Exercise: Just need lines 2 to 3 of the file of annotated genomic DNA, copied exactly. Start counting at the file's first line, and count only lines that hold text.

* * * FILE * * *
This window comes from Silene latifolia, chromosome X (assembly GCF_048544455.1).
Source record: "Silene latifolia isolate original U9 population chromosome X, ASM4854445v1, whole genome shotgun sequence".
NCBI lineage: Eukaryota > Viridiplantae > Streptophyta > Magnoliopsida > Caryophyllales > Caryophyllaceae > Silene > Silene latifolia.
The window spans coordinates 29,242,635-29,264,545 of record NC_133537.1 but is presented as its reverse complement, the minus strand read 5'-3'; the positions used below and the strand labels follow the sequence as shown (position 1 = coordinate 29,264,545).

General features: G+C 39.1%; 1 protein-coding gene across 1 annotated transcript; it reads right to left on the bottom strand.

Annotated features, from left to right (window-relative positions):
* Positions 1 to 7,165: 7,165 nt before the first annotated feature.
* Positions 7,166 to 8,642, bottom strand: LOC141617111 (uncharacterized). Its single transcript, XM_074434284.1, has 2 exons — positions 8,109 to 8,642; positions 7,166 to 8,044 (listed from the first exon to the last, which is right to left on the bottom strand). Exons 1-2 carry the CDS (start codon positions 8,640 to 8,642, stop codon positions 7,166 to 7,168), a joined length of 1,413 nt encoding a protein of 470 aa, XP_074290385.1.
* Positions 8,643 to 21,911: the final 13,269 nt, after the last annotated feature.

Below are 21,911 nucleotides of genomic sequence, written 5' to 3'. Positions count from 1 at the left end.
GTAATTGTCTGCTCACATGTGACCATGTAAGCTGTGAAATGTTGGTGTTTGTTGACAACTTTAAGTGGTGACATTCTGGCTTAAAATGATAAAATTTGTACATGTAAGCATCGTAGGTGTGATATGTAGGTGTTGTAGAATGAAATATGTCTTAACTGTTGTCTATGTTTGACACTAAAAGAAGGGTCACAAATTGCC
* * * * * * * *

Source record: "Silene latifolia isolate original U9 population chromosome X, ASM4854445v1, whole genome shotgun sequence".
NCBI lineage: Eukaryota > Viridiplantae > Streptophyta > Magnoliopsida > Caryophyllales > Caryophyllaceae > Silene > Silene latifolia.